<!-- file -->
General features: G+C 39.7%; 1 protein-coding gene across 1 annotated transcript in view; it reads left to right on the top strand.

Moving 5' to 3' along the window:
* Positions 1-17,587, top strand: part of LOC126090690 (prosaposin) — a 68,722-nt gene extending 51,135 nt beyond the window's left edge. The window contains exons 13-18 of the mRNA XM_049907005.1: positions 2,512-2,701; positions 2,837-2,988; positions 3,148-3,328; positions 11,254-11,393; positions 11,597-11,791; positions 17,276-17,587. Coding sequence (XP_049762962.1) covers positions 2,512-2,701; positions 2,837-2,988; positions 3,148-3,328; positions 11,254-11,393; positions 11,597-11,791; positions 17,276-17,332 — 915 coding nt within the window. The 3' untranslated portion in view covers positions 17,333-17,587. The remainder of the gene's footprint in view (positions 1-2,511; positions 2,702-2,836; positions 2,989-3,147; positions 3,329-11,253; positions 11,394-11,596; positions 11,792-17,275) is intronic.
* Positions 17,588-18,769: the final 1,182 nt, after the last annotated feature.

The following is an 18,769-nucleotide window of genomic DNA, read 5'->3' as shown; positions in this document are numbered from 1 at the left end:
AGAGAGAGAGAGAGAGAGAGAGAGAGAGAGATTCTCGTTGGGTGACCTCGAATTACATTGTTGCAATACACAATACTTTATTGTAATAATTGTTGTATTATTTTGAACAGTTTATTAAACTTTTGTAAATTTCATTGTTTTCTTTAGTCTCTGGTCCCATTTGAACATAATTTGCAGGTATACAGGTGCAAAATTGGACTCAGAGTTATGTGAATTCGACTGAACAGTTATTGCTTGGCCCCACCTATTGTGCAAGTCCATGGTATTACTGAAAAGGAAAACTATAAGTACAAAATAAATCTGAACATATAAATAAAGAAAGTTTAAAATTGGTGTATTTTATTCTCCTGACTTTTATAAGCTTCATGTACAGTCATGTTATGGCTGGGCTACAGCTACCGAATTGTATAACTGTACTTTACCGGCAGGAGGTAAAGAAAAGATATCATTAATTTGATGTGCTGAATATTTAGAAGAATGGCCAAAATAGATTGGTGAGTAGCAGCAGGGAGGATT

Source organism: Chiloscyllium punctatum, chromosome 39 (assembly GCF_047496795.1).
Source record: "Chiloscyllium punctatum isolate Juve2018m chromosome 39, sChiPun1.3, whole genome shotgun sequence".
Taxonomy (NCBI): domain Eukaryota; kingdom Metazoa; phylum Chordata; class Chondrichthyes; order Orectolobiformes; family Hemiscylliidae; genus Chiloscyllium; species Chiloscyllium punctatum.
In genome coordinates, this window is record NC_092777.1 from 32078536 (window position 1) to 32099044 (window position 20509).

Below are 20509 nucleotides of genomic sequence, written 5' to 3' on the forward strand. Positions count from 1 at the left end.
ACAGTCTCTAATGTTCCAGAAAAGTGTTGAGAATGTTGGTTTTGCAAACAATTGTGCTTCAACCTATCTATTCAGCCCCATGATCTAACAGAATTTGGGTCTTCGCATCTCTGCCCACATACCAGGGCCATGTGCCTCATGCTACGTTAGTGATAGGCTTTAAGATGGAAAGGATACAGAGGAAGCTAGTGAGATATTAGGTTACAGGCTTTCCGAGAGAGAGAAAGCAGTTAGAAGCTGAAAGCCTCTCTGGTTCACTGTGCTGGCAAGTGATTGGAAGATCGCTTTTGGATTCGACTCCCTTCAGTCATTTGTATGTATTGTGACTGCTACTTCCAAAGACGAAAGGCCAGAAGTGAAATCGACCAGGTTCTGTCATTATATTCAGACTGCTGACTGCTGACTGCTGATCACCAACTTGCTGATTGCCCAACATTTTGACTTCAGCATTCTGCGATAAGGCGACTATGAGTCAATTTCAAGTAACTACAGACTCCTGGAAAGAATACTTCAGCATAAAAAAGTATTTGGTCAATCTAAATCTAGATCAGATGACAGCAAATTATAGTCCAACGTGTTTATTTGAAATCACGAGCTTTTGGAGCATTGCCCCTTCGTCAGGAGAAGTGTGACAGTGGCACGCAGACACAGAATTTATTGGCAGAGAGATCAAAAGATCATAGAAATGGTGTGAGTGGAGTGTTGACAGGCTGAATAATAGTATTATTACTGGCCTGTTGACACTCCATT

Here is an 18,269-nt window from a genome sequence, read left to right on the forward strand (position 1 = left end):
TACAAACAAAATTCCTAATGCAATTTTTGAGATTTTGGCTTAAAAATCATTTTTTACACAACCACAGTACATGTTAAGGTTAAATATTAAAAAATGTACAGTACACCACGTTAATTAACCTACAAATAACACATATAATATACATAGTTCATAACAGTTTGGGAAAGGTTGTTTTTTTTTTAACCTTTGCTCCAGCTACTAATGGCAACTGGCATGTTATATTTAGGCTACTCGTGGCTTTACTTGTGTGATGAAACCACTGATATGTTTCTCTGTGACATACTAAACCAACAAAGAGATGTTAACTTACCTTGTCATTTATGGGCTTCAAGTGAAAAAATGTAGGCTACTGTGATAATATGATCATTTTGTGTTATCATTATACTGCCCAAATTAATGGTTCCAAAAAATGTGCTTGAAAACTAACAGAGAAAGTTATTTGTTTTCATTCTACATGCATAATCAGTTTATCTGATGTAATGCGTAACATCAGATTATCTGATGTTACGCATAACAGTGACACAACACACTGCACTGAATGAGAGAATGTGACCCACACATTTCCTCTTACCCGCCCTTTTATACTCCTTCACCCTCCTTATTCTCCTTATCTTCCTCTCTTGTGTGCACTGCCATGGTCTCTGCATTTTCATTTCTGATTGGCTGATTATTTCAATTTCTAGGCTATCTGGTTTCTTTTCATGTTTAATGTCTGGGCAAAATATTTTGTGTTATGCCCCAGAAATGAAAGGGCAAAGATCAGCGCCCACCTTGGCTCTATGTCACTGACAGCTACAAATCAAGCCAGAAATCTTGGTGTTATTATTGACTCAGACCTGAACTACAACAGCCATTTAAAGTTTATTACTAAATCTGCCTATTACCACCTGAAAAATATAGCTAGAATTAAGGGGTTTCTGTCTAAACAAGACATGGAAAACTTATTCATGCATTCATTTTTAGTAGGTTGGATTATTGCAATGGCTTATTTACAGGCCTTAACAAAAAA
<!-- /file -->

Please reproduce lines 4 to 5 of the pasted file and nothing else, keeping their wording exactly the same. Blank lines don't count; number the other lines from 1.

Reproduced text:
* Positions 17,588-18,769: the final 1,182 nt, after the last annotated feature.

The following is an 18,769-nucleotide window of genomic DNA, read 5'->3' as shown; positions in this document are numbered from 1 at the left end: